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Across the Universe: Planetary Prejudice — 2 Comments

  1. Br. Guy:

    This is one time that I do have to disagree with you! The question about how we classify Pluto and other objects in the Solar System and beyond is more than just wanting Pluto to be a planet. It is more about how we do science and how scientists and humans classify the things around us. A scientist does not classify things based on just one characteristic. He or she creates a list of characteristics and then determines if a given thing has some or all of those characteristics.

    The IAU definition of a planet is completely mathematical (it comes down to having enough gravity to “clear your space,” “roundness” does not count for much) and is dependent on the object’s distance from the Sun (the farther from the Sun, the larger the area it must “clear” and the slower it moves in its orbit). It completely leaves out the geology of the object. If we assume that a planet has to orbit a star (the IAU definition REQUIRES that it must orbit the Sun so forget about 3,000 or 4,000 exo-planets), is Pluto any less of a planet than Mercury? Pluto has a more dynamic surface, Pluto has a thicker atmosphere and seasons, Pluto has more moons, etc. You mention that an object such as Vesta was big enough to have been defined as a planet (along with Pluto and the asteroid Ceres), but the IAU definition of a planet has evolved, too. I am far from an expert in this area, but the original definition would have meant that an Earth-sized body at the distance of Pluto would not cut it as a planet! With the “revised” definition, an Earth-sized body at 100 AU would still qualify, hence the recent discussions about the “discovery” of a ninth planet.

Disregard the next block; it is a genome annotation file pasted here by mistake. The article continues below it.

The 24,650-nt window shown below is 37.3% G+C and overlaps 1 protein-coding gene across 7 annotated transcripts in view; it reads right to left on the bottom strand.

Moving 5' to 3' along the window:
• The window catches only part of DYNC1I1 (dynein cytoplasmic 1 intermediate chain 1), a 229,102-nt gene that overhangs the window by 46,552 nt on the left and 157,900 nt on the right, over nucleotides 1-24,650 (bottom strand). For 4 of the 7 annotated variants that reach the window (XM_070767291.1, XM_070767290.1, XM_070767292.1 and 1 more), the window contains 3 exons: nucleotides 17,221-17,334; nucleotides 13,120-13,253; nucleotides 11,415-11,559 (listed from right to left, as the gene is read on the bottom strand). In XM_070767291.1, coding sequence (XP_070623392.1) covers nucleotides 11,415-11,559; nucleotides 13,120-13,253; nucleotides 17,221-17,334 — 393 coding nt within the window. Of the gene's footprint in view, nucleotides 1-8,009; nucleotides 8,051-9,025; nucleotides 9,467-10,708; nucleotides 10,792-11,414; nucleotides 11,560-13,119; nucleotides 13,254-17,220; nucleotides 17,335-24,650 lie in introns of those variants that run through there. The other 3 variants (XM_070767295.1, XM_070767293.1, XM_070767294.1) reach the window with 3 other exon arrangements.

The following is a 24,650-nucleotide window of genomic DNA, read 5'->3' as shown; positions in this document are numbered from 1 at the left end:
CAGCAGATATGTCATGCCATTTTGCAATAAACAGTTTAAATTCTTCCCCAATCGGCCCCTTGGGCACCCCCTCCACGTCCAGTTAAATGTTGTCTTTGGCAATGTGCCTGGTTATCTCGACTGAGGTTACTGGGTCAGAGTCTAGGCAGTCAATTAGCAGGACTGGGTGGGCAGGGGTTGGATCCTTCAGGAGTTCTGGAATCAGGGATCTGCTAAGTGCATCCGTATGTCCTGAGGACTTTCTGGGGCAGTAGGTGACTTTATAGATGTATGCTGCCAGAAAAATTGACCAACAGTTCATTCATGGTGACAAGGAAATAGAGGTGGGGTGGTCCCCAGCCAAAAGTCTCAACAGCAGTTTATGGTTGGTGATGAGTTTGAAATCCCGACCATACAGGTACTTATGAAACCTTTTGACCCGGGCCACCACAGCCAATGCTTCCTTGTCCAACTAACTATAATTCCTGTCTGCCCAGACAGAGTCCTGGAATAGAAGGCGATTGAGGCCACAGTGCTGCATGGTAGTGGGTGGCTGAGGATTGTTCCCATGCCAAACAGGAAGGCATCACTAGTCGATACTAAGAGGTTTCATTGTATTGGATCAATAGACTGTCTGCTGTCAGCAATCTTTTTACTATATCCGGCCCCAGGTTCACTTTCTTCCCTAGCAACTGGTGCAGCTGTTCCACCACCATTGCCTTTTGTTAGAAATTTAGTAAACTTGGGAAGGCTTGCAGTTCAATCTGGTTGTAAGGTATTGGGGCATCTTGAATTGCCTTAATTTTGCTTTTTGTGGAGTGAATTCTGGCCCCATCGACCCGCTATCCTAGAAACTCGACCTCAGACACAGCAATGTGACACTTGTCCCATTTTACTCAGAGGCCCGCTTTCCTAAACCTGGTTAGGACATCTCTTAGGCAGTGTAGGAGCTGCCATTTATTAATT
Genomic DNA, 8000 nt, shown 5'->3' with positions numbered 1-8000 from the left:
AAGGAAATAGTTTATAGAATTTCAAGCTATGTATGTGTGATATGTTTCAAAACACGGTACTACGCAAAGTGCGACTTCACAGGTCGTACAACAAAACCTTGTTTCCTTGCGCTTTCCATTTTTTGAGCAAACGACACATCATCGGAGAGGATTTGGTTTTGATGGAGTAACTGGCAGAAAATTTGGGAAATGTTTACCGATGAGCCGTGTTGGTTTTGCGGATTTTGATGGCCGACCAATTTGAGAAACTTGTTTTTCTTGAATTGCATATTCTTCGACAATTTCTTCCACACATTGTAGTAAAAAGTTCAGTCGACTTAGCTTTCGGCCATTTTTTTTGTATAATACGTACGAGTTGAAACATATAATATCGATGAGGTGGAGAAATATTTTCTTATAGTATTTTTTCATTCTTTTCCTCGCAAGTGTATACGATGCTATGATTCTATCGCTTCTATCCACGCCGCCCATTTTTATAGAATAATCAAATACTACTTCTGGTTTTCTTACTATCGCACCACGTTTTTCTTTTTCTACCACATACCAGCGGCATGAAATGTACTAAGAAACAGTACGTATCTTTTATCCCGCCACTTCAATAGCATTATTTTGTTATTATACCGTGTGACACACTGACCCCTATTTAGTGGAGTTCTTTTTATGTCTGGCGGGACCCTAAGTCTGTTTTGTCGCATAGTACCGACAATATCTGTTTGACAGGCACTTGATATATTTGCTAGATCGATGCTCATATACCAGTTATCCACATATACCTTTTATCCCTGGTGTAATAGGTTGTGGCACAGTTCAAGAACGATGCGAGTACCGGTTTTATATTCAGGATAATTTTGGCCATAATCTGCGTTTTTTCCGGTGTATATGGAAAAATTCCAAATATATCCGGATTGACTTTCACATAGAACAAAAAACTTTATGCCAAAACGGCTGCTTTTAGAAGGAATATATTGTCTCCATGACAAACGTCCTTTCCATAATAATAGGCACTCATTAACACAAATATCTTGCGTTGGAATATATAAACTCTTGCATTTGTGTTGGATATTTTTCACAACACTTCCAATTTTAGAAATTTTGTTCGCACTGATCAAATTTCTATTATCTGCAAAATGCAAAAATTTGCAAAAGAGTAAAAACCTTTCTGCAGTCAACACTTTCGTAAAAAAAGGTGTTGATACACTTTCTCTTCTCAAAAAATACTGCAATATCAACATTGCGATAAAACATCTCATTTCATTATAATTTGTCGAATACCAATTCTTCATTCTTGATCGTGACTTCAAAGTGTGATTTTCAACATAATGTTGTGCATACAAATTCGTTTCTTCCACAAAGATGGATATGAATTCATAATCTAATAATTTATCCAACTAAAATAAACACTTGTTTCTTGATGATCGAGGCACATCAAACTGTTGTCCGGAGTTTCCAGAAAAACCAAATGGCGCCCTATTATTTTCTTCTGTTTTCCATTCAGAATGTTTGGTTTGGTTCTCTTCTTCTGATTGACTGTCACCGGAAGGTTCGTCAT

I personally do not have a problem with there being more than one class of planets: classical planets (8), dwarf planets (at least 5), and planet-like moons. It should be noted that we orbit a dwarf star and the last time I taught Intro Astronomy, the Sun was still a star.
    If one does an extensive search on the definition of a planet (I Googled it), one comes up with a nice, self-consistent planet classification scheme that takes into account for a range of possible physical properties:

    Larry Lebofsky

  2. A few years back Steven Dick, who was chief historian for NASA, wrote a whole book on the question of classification”

    Discovery and Classification in Astronomy: Controversy and Consensus

    “Astronomical discovery involves more than detecting something previously unseen. The reclassification of Pluto as a dwarf planet in 2006, and the controversy it generated, shows that discovery is a complex and ongoing process – one comprising various stages of research, interpretation, and understanding….”

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